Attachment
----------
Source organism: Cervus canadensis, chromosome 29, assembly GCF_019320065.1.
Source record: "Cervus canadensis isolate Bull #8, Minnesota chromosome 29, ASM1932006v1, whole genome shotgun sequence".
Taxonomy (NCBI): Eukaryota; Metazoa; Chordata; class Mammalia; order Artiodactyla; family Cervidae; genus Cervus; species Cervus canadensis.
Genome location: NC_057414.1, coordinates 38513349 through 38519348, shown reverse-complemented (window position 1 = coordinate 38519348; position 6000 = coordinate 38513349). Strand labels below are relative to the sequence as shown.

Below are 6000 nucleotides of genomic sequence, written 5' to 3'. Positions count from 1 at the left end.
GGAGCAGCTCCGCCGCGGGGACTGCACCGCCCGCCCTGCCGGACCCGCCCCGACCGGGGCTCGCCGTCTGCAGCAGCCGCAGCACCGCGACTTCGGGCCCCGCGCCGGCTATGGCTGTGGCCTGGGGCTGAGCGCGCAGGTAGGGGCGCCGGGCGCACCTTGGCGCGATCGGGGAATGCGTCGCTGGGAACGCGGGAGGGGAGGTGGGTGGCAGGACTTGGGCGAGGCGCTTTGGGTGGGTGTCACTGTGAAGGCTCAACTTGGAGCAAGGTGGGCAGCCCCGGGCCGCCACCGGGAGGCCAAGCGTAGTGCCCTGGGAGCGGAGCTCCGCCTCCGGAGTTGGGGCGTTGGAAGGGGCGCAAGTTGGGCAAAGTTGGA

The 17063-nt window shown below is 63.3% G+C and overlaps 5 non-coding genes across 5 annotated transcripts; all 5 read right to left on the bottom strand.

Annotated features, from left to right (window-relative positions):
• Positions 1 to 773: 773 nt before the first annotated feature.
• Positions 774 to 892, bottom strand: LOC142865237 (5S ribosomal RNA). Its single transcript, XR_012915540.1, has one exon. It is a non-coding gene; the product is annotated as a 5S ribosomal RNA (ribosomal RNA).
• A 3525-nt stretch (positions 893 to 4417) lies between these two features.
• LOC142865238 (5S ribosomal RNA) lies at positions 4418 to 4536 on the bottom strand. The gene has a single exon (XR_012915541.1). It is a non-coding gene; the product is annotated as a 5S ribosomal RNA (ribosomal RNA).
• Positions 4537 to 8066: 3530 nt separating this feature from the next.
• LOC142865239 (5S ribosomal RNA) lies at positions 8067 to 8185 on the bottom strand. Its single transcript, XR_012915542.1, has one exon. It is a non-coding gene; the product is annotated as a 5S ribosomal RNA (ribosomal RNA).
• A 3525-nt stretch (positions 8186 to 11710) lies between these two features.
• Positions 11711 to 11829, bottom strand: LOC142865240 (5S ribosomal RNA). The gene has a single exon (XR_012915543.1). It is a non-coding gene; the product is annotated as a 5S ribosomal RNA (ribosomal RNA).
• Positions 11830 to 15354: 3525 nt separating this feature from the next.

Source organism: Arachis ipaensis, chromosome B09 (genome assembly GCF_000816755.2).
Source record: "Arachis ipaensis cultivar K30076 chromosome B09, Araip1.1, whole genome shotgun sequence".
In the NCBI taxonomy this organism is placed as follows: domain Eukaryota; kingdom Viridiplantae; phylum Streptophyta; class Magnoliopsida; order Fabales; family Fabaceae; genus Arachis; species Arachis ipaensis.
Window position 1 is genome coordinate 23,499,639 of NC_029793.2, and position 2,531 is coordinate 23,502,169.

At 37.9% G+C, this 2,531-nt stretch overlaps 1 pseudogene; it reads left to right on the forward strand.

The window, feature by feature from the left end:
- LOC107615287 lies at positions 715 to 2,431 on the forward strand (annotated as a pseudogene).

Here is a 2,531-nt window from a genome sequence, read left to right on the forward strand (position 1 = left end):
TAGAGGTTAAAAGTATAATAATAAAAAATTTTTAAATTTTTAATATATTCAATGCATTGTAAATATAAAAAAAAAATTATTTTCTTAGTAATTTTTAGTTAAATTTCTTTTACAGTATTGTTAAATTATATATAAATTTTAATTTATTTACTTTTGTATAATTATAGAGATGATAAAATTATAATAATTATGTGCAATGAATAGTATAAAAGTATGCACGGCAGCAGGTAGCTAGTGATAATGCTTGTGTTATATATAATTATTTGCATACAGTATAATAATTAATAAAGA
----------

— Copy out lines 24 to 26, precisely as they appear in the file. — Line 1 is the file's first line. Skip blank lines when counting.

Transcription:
- LOC107615287 lies at positions 715 to 2,431 on the forward strand (annotated as a pseudogene).

Here is a 2,531-nt window from a genome sequence, read left to right on the forward strand (position 1 = left end):
TAGAGGTTAAAAGTATAATAATAAAAAATTTTTAAATTTTTAATATATTCAATGCATTGTAAATATAAAAAAAAAATTATTTTCTTAGTAATTTTTAGTTAAATTTCTTTTACAGTATTGTTAAATTATATATAAATTTTAATTTATTTACTTTTGTATAATTATAGAGATGATAAAATTATAATAATTATGTGCAATGAATAGTATAAAAGTATGCACGGCAGCAGGTAGCTAGTGATAATGCTTGTGTTATATATAATTATTTGCATACAGTATAATAATTAATAAAGA